fragments are available for overloading

Al Gilman (
Fri, 24 Oct 1997 21:10:09 -0400 (EDT)

From: Al Gilman <>
Message-Id: <>
Subject: fragments are available for overloading
To: (Klaus Weide)
Date: Fri, 24 Oct 1997 21:10:09 -0400 (EDT)
In-Reply-To: <> from Klaus Weide at "Oct 24, 97 06:32:35 pm"

to follow up on what Klaus Weide said:

> On Fri, 24 Oct 1997, Al Gilman wrote:
> > [response 1 -- fragments as we know them]
> > 
> > Note that the "fragment" in this syntax symbol should therefore
> > be read as "this fragment of the textual URL-reference," not "the
> > cited fragment of the referenced resource" even though in the
> > common case of http: URLs referring to HTML documents either
> > interpretation fits.
> Can you explain what you mean with that last paragraph?
> I don't understand the distinction you are trying to make here,
> or why the two sentences are connected by "therefore".

Let me try to clarify.

To parse an URL reference you can start at the right and search
from right to left until you find a # character.  If you find
one, you take the # character and everything you found to the
right of it (what you found after it is referred to collectively
by the syntax symbol "fragment") and set it aside for client-side
operations on the retrieved resource.  What you have left should
be the URL of a resource.  What you have set aside is a TBD.  You
apply the scheme-specific magic to access the resource and make
the resource and fragment available to the client program.  Once
the client program determines the media type of the resource, it
can interpret the fragment.  Not before.

The only common use that I know for such a fragment is to refer
to a point in an HTML document at the start of an anchor whose
name attribute (or more recently any element whose ID value)
matches the string in the fragment.

Even though the current draft does use the phrase "fragment
identifier" for this string, its syntax is simply a sequence of
legal characters and its format and interpretation is dependent
on the media type of the resource.

That is the key clause which is the basis for my "therefore."

That is why I said that from the URL spec we know the
relationship of this substring to its enclosing URL-reference
string, but we _don't_ know from the URL spec how it relates to
the resource it points into.  In particular, it is not limited to
being an identifier token, and it could be a whole clause in a
media-type-related sublanguage, comparable to the ?searchpart

If URNs don't like the fragment rules that go with URLs, it is
probably because they are not really accessing the same media
types.  If you can't index into a resource after retrieving it by
an URN with the same semantics as if you retrieved it with an
URL, you just need to define a new object class with appropriate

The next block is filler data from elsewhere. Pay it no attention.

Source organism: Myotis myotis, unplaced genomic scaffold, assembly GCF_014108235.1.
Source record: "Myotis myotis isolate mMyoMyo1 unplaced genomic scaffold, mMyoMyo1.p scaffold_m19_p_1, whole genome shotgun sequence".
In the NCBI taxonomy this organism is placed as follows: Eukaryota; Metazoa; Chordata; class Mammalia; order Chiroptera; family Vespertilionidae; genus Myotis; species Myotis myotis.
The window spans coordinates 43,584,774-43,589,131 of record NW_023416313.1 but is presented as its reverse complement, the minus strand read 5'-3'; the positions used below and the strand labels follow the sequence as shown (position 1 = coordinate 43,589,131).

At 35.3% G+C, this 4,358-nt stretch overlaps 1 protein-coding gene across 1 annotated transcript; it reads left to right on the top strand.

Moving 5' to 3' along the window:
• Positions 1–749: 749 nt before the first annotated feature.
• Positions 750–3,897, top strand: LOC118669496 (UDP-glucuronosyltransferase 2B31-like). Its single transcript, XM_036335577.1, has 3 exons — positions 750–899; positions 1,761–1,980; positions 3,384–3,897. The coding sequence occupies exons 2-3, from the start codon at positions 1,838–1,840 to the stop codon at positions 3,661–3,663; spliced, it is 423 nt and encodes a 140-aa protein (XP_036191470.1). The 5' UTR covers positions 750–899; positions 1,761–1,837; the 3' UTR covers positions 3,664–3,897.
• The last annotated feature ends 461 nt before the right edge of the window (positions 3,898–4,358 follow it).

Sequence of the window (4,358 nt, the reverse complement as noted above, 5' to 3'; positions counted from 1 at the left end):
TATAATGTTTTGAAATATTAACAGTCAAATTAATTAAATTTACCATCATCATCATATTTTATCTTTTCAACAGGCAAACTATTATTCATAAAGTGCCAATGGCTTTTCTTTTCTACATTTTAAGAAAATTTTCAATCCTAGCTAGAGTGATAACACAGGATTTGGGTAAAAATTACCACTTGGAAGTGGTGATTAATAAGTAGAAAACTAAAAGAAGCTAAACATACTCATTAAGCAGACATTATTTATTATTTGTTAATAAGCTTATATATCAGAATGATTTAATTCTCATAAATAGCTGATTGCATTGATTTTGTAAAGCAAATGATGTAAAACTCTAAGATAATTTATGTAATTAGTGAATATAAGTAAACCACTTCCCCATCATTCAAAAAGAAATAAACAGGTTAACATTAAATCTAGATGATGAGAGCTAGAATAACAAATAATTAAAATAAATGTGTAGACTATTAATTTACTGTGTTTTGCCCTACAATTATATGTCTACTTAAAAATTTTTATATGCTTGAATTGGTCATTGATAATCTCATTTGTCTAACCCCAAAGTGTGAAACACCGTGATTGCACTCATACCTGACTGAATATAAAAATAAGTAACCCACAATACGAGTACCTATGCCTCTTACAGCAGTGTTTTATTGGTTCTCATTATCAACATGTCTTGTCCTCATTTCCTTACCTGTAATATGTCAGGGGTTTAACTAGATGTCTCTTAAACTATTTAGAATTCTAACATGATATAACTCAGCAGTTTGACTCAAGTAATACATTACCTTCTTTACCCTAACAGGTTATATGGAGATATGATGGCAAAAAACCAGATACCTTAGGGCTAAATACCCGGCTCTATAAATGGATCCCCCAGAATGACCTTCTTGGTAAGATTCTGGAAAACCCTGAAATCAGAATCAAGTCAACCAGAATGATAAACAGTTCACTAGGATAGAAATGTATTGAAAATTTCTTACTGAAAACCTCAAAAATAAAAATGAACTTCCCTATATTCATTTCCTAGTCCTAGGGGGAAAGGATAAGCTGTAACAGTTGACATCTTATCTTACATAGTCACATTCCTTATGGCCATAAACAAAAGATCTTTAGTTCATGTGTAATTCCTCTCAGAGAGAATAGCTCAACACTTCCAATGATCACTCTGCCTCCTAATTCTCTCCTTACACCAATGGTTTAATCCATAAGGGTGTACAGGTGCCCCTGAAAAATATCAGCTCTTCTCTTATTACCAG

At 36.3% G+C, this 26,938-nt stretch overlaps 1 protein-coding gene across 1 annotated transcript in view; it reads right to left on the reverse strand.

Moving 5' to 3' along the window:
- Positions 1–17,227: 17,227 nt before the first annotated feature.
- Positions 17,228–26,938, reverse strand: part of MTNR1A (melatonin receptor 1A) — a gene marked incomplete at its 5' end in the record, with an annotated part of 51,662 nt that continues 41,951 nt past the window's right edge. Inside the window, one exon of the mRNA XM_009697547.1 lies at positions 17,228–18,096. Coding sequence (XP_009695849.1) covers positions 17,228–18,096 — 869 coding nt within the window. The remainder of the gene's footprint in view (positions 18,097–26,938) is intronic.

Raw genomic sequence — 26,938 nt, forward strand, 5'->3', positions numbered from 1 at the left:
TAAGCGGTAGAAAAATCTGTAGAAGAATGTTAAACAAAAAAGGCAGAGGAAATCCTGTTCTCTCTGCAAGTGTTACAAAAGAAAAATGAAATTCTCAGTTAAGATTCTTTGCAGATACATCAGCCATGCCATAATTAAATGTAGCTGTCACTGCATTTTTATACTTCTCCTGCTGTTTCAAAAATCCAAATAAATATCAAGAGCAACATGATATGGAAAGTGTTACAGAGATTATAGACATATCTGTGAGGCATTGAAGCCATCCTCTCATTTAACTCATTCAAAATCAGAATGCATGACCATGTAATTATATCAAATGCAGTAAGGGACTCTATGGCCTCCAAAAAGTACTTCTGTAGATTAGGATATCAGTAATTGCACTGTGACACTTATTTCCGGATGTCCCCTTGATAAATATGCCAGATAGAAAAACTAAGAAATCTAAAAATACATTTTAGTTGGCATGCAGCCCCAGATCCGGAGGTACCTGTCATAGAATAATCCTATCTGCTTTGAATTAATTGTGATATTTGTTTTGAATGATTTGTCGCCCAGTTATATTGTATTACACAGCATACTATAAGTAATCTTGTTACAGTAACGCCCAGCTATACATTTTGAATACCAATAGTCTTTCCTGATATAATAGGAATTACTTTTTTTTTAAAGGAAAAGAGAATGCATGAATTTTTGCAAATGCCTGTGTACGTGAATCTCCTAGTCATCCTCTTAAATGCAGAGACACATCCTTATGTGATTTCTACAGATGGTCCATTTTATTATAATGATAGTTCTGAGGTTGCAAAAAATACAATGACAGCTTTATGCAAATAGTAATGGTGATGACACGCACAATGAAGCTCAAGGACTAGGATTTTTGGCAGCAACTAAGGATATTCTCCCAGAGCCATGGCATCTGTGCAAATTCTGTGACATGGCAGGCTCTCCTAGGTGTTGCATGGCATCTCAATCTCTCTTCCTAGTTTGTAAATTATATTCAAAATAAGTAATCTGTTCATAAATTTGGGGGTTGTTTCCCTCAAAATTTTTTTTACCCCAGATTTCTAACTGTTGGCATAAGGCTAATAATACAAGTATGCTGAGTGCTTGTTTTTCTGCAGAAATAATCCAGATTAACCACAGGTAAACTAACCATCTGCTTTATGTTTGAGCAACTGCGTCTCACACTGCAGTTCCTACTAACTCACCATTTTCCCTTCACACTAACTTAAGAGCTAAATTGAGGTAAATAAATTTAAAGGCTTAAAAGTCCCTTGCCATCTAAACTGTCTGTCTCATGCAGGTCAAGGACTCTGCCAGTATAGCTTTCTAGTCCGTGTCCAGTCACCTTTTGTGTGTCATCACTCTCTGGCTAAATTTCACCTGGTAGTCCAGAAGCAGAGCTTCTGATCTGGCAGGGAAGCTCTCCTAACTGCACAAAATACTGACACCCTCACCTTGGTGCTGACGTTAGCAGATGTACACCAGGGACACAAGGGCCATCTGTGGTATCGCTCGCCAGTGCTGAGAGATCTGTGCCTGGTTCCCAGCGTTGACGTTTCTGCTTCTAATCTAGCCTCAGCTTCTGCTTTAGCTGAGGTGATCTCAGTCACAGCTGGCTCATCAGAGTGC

interior access methods and register that class as an internet
media type and voila -- URNs with fragments.

I talked about objects and classes as opposed to files and types
because what is defined here is an access method -- a method of
accessing a logical position or feature within the resource.

For example, one could define an HTML class in which you can make
arbitrary whitespace-for-whitespace replacements in the file and
the value of the HTML object still compares as equal.  The HTML
spec effectively says you should treat HTML as this class.

For this class of HTML objects, line number references are not
stable, but you can define a string compare [with the right
whitespace normalization] on this class that yields stable values
of "first successful match."

[This is getting long, but you might be interested in some
related concerns...]

One of the areas that is underdeveloped in the Web media is
numbering.  Try printing the PDF of the HTML4 spec to paper and
then using it.  The indices don't work because there are no page
numbers in them.

The CSS working group is working on numbering topics because
there are class of things -- sections, notes, etc. that want to
get marked with serial numbers in printing documents whereas the
numbers may wish to be suppressed in online display.

The Web Accessibility Initiative particularly cares to see that
this work progress because

	- Braille versions of documents want to be able to
	cross-reference the page number in the parallel printed

	- Braille and low-vision users of documents want styles
	based on section numbering and no indents, as opposed
	to indents and no numbers.  So the ability to autonumber
	without a lot of support from the author is valuable for
	this user group.

This means that we need to do better at clarifying what are the
intrinsically serial classes of entities in HTML even when they
are not LI elements in an OL collection.

Once the serializable class of HTML content-items is identified,
these series become a basis for reliable indexing into a
document.  "The point in the text where there is a reference to
note number 113" is a locator that just might always get you to
the right resource in a single-html-file document where the note
numbers will be repeatable.  There are ways to break that if
there are notes in conditionally included hypertext, as with

But that is what I mean by an indexing method associated with an
object class.  You need to know what sets of interior features
are always going to come up at the same number when serialized
and which won't.  Doing the semantic analysis for optional
numbering in stylesheets gets us part of the way there.

Hope this helps.  I don't think that the URL spec ties the hands
of the URN inventors to any significant degree.

-- Al